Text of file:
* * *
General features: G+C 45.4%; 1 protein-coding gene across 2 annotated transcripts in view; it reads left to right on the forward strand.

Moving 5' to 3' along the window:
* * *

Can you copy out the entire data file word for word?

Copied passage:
General features: G+C 45.4%; 1 protein-coding gene across 2 annotated transcripts in view; it reads left to right on the forward strand.

Moving 5' to 3' along the window: